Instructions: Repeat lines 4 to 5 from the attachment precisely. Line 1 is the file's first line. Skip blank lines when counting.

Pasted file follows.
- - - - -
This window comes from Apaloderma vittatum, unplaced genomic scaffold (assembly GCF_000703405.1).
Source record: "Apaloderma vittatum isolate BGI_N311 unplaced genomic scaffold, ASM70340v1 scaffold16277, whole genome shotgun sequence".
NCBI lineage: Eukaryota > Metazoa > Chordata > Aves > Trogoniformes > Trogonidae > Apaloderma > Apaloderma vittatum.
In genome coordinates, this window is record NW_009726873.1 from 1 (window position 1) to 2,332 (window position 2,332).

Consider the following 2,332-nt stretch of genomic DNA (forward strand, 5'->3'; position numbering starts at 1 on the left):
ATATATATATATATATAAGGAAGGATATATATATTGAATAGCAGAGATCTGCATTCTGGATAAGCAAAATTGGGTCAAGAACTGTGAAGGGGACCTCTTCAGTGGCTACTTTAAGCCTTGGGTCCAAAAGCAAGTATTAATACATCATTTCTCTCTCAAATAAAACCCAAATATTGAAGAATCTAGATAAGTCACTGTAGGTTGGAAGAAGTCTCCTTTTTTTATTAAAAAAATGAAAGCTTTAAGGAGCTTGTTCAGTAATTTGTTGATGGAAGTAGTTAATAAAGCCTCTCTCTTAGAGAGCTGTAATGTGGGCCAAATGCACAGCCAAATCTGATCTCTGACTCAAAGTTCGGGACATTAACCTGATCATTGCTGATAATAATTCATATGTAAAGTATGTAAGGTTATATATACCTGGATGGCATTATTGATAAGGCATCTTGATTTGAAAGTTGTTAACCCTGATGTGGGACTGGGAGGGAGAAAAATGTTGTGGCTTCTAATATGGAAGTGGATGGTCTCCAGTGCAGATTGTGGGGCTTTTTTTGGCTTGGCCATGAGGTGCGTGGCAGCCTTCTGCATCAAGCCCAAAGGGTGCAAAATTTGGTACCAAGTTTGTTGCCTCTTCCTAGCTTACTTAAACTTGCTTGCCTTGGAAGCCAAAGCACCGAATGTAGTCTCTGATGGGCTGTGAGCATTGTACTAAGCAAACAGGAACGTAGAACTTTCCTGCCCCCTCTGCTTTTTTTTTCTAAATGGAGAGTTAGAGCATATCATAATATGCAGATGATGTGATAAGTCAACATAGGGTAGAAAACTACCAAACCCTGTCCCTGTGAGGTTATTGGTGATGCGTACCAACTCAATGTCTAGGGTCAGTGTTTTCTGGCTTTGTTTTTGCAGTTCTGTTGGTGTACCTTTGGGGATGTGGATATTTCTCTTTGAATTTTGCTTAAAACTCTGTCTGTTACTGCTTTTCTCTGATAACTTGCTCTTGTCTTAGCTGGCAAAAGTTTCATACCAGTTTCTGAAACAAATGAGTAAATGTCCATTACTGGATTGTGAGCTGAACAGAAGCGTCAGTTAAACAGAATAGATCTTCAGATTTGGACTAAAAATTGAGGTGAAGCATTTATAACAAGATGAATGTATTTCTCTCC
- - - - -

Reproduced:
In genome coordinates, this window is record NW_009726873.1 from 1 (window position 1) to 2,332 (window position 2,332).

Consider the following 2,332-nt stretch of genomic DNA (forward strand, 5'->3'; position numbering starts at 1 on the left):